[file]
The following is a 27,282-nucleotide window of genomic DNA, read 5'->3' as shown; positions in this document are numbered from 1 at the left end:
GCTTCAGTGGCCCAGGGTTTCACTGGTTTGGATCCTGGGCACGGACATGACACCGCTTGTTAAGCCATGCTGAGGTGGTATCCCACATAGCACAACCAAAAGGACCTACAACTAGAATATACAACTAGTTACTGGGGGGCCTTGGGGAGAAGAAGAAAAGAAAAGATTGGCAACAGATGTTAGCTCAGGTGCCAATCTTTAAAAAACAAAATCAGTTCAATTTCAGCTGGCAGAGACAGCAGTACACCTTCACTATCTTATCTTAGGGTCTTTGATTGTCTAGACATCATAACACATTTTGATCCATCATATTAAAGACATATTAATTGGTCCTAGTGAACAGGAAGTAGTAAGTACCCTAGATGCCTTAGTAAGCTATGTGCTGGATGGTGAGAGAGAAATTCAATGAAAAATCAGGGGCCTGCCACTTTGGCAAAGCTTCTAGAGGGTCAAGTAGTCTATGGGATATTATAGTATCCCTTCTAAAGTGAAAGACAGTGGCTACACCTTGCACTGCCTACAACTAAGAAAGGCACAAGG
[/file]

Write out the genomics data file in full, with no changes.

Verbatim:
The following is a 27,282-nucleotide window of genomic DNA, read 5'->3' as shown; positions in this document are numbered from 1 at the left end:
GCTTCAGTGGCCCAGGGTTTCACTGGTTTGGATCCTGGGCACGGACATGACACCGCTTGTTAAGCCATGCTGAGGTGGTATCCCACATAGCACAACCAAAAGGACCTACAACTAGAATATACAACTAGTTACTGGGGGGCCTTGGGGAGAAGAAGAAAAGAAAAGATTGGCAACAGATGTTAGCTCAGGTGCCAATCTTTAAAAAACAAAATCAGTTCAATTTCAGCTGGCAGAGACAGCAGTACACCTTCACTATCTTATCTTAGGGTCTTTGATTGTCTAGACATCATAACACATTTTGATCCATCATATTAAAGACATATTAATTGGTCCTAGTGAACAGGAAGTAGTAAGTACCCTAGATGCCTTAGTAAGCTATGTGCTGGATGGTGAGAGAGAAATTCAATGAAAAATCAGGGGCCTGCCACTTTGGCAAAGCTTCTAGAGGGTCAAGTAGTCTATGGGATATTATAGTATCCCTTCTAAAGTGAAAGACAGTGGCTACACCTTGCACTGCCTACAACTAAGAAAGGCACAAGG